We all know what happens then. God appointed a huge fish and he swallowed Jonah and there he remained for three days. But Jonah prayed to God from the belly of the whale.

In Judaism, the story is told at Yom Kippur every year so that we might know that God seeks to forgive a repentant sinner.
In Islam, the story is also very important. In much of the 37the Chapter of the Koran, and Allah forgave Jonah our of his mercy and kindness. By the way every chapter of the Koran begins with the phrase “Alla, the all merciful”. 
One wonders as with extreme fundamentalists of all faith traditions if in fact they have ever read the Book at all.
And in our own faith tradition Jonah prefigures Jesus’ death and resurrection, since Jonah spent three days in the belly of the whale. 

Literal fact?

We have a minds to think with. Use them. I know that as I read the holy writings I appreciate the full meaning of their literature, as I do great poetry itself. There are so many layers of meaning in all that we read in these sacred stories.

We see in the second reading that Paul is becoming anxious about the fact that the appointed time is drawing near. His understanding of eschatology or “the end times” is often misunderstood to mean that the end of the world itself is immanent. In fact he may have thought so. The language of this brief passage seems to indicate that. And many have thought for the two thousand years since that the end is at hand. 

Frankly, I have my doubts. Yes, I believe in a new world order that is growing in every heart that honestly comes to God and who becomes a follower of Jesus. That’s the point. You and I have been called to follow and that’s what changes the world. That’s what brings the new world order into focus. As Paul more correctly says; “The present form of this world is passing away.” That indeed makes more sense to me. And it seems to be abundantly clear as we look at current events that the world is indeed in an upheaval.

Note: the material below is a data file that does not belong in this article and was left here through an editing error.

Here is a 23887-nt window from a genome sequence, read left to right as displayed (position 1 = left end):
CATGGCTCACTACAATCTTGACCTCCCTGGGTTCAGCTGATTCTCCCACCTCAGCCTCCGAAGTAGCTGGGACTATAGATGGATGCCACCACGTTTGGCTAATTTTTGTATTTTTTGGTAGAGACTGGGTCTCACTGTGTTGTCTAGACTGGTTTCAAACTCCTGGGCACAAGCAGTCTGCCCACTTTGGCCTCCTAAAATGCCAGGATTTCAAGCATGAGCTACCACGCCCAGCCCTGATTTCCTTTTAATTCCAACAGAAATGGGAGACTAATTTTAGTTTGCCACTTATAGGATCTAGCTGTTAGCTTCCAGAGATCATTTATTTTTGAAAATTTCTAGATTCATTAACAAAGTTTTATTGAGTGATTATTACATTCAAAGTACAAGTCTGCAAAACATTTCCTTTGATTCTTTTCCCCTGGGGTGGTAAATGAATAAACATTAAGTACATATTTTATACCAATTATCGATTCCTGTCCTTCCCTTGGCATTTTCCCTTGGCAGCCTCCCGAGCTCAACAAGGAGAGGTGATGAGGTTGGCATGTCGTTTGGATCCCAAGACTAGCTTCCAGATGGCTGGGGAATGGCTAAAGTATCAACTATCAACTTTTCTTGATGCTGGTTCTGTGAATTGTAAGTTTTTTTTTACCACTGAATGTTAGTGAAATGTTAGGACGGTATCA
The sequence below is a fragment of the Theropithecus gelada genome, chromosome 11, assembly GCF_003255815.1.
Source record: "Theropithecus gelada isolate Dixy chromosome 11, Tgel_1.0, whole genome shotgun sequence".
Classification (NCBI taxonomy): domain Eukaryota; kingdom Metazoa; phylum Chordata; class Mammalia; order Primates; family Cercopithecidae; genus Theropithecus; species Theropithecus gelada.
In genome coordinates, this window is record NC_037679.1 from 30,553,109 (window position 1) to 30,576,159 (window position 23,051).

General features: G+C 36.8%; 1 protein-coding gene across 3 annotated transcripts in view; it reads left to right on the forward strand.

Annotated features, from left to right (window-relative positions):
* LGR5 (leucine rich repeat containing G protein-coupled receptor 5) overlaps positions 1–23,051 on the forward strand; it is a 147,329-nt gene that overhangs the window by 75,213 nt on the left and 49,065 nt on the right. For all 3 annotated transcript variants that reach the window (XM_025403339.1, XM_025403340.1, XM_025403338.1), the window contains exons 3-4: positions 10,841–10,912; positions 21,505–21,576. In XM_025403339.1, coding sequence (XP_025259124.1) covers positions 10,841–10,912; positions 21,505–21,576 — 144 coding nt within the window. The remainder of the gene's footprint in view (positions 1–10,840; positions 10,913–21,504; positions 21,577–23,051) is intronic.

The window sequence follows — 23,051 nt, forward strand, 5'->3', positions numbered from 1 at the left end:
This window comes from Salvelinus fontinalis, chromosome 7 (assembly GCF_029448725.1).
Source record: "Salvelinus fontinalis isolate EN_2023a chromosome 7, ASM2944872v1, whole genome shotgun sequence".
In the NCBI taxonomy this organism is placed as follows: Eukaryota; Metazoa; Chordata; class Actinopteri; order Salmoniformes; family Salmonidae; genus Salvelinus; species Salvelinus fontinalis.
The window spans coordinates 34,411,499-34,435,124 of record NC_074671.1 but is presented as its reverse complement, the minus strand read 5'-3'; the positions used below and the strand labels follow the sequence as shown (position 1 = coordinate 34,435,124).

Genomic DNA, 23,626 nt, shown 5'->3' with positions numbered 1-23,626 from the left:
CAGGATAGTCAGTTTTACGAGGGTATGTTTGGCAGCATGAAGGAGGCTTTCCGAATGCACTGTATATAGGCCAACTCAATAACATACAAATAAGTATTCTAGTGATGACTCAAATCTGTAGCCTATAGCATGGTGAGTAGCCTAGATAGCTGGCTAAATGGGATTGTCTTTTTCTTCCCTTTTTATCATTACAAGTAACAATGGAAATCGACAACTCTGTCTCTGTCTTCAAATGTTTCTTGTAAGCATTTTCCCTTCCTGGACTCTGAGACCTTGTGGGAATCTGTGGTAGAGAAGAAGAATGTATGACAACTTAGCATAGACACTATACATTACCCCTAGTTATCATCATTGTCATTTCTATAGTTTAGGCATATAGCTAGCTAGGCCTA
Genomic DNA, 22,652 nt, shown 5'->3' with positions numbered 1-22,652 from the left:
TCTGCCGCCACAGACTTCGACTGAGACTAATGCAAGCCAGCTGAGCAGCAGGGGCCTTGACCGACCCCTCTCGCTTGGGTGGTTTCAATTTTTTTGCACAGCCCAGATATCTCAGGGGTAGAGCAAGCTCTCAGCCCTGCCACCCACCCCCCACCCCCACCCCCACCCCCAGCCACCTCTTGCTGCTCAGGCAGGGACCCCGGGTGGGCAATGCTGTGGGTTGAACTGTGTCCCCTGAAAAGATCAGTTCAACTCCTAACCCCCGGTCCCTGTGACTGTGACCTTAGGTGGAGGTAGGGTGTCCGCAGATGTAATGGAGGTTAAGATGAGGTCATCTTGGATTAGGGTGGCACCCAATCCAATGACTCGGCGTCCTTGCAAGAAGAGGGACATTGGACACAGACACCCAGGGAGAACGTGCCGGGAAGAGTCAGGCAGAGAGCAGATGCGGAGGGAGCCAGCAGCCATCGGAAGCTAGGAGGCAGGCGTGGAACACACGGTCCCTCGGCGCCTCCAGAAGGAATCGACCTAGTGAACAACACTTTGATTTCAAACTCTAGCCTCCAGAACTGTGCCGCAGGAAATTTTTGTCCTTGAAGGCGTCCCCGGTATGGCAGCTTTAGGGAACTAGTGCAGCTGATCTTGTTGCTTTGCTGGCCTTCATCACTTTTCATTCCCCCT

So then that begs the question. What will its future be? Obviously, that will be up to us as we seek in our own way to answer readily the call of Jesus to follow him in the way that leads to eternal life; into the life that brings life to others and continues to do so from one life to another and for ever. 

You will notice that Jesus called rather ordinary fisherfolk to follow him.  They were folks like Simon and Andrew; James and John. Folks who cast their nets into the Galilean Lake, folks who sat mending their nets as a million more had done centuries before and since.

But Jesus had folks to fish for. “I will make you fishers of men, women and children” Jesus was soon to say. The Kingdom of God has come near. It is at hand. As we mend our net so let us mend our hearts. for the old order is passing away. Therefore Jesus calls us to follow.

As disciples, there is a discipline to follow. There are responsibilities we have to one another to build God’s Church. The mending of our nets now includes extending God’s heart to the world in this place and from this place. The essence of discipleship is the extension of God’s Kingdom from one human heart to another as we extend God’s love, Christ’s forgiving power and The Holy Spirit’s reconciling grace.